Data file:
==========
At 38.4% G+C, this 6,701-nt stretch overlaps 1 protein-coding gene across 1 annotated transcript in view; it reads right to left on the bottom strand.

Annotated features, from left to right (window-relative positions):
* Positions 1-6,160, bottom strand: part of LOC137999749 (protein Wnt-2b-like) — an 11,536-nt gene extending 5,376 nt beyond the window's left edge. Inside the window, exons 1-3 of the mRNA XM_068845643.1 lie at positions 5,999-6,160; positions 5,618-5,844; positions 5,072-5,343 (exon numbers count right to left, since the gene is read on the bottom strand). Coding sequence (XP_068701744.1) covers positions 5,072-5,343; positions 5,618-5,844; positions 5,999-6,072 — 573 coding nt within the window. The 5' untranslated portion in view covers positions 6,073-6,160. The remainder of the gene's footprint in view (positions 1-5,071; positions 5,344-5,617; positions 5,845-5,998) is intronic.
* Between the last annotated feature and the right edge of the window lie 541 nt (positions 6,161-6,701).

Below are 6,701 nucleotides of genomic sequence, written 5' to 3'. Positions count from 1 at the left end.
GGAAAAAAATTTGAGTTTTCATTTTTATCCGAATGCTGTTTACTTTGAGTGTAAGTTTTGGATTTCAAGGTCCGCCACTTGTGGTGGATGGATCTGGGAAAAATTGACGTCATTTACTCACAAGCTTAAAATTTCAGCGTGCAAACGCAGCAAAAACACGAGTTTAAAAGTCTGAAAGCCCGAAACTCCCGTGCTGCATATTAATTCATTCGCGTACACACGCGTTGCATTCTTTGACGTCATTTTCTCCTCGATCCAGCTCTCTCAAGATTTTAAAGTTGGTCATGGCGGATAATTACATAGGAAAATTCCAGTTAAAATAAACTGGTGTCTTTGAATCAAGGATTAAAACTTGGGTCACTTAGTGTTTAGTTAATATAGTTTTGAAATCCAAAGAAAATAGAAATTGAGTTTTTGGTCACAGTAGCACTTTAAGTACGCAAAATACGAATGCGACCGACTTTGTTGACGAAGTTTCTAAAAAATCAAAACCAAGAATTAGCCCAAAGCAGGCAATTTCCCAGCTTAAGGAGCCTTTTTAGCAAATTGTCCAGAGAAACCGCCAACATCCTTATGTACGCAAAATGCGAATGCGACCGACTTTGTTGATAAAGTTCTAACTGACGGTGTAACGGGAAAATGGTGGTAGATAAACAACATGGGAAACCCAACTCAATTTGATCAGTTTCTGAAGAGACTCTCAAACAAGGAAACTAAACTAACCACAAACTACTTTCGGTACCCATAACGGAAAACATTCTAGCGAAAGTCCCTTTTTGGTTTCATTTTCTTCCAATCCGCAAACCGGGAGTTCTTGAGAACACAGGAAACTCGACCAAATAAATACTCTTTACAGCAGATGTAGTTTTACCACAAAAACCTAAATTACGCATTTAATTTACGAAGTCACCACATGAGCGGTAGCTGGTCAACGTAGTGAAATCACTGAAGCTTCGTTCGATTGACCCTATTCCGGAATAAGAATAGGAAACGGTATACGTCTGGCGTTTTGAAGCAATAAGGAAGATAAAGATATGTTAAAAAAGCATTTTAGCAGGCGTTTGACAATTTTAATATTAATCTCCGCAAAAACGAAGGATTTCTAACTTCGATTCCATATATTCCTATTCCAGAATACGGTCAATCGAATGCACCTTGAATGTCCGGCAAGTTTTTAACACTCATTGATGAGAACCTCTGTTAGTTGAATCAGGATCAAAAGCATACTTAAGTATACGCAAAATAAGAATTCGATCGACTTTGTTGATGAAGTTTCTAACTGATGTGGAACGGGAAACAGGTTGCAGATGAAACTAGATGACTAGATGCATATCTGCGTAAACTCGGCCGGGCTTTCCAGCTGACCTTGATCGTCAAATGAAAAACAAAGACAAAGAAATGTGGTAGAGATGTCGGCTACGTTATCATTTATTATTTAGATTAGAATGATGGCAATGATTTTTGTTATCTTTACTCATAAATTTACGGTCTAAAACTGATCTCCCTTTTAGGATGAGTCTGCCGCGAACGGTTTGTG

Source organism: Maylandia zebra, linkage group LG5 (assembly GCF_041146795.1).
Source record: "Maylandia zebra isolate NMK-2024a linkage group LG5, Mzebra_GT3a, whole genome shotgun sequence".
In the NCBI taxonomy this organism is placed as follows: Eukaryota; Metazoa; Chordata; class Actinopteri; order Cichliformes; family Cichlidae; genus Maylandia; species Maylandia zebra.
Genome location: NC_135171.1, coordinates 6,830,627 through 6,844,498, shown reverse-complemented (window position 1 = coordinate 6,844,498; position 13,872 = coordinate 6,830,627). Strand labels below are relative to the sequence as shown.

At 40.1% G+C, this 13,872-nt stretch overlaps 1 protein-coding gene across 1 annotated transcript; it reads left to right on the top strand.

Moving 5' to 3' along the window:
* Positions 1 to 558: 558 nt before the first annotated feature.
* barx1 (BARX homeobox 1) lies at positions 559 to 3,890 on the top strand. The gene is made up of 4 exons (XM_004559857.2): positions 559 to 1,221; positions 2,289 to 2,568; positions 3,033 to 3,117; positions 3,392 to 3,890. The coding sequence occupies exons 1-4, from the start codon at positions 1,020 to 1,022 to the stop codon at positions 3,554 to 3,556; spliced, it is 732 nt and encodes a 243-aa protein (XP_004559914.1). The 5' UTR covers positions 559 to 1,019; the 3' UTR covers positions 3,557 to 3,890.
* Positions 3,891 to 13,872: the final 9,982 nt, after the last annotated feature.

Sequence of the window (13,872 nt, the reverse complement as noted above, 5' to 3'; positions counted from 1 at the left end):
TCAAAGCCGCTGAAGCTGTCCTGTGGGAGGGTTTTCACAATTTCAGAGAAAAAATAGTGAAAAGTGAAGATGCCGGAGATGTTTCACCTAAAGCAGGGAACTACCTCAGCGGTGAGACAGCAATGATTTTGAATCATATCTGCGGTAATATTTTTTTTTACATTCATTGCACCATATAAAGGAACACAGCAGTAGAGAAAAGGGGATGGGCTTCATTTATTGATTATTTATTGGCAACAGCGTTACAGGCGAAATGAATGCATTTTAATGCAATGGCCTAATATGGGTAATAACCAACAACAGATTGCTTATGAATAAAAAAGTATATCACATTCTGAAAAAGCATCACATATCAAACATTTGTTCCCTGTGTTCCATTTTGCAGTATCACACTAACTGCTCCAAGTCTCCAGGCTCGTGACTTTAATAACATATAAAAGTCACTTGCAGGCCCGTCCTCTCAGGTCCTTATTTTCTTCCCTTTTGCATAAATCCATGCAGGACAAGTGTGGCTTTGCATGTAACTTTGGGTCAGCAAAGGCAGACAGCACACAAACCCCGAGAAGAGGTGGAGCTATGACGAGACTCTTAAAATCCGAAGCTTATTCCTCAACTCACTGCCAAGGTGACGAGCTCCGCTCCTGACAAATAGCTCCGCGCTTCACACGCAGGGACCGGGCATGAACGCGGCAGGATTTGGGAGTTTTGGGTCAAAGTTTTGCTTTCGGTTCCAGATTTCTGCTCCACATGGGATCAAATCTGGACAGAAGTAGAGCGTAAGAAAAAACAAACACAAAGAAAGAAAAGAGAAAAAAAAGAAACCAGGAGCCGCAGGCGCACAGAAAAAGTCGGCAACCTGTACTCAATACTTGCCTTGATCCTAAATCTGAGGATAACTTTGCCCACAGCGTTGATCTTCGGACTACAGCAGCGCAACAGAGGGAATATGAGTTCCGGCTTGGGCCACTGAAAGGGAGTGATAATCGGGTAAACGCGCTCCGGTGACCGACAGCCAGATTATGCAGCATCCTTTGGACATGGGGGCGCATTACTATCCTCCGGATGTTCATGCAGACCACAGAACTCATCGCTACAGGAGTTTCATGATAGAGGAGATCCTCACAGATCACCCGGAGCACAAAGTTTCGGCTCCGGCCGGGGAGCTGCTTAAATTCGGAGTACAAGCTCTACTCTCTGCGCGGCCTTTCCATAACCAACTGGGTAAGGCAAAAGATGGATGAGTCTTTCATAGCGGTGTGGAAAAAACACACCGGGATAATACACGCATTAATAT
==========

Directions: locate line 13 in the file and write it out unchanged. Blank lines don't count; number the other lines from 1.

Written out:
* Positions 1 to 558: 558 nt before the first annotated feature.